Student Flow Between Community Colleges: Investigating Lateral Transfer
The traditional unidirectional (“linear”) postsecondary path from high school to a community college to a 4-year institution into the workforce represents accurately a decreasing proportion of the pathways actually taken by students through higher education. Instead, students increasingly exhibit patterns of enrollment that take them through multiple postsecondary institutions, both within levels of the higher education system (e.g., multiple community colleges, multiple 4-year institutions) and across levels (e.g., movement back and forth between community colleges and 4-year institutions). These “swirling” patterns of enrollment are widely recognized by scholars of higher education, but they remain poorly understood. In this study, I employ data that address 89,057 first-time students in the California community college system to answer a number of key questions concerning lateral transfer between community colleges, which, according to prior research, constitutes one sizeable component of student “swirl”. Building on the very limited work on this topic, I examine whether the reported high prevalence of lateral transfer holds true under a more stringent operational framework than that employed in prior work. I explore whether lateral transfer is primarily an artifact of students enrolling simultaneously in multiple community colleges, sometimes called “double-dipping”. I investigate the timing of lateral transfer from several different perspectives to determine how lateral transfer fits in students’ progress and development. Finally, I probe the relationship between students’ level of academic investment in their current community college and the risk of lateral transfer.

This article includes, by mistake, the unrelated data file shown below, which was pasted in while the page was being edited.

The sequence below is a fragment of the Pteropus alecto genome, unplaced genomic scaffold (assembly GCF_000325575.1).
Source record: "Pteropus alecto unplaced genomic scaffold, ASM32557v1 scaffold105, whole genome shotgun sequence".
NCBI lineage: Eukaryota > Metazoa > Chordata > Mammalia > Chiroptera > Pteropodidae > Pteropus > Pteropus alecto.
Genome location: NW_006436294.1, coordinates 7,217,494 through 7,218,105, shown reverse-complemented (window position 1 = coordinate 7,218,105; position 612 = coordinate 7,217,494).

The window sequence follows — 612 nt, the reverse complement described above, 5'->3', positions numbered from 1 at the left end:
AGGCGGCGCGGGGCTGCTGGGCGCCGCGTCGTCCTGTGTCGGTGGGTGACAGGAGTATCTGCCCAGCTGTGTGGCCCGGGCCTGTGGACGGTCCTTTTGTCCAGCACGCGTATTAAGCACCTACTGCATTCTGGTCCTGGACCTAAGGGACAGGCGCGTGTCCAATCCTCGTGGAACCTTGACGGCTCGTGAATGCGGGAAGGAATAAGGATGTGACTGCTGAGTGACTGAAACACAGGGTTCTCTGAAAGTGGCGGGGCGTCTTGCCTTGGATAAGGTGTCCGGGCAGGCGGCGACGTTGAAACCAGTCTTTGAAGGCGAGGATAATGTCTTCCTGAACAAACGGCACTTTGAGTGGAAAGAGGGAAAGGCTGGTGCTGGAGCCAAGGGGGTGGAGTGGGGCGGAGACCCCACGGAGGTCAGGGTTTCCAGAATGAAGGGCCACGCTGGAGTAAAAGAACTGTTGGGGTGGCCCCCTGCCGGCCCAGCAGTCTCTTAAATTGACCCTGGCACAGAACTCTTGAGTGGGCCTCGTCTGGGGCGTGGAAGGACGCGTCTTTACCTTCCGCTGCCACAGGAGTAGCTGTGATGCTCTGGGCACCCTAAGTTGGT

KeywordsSwirl Transfer Lateral transfer Horizontal transfer Parallel transfer Simultaneous enrollment
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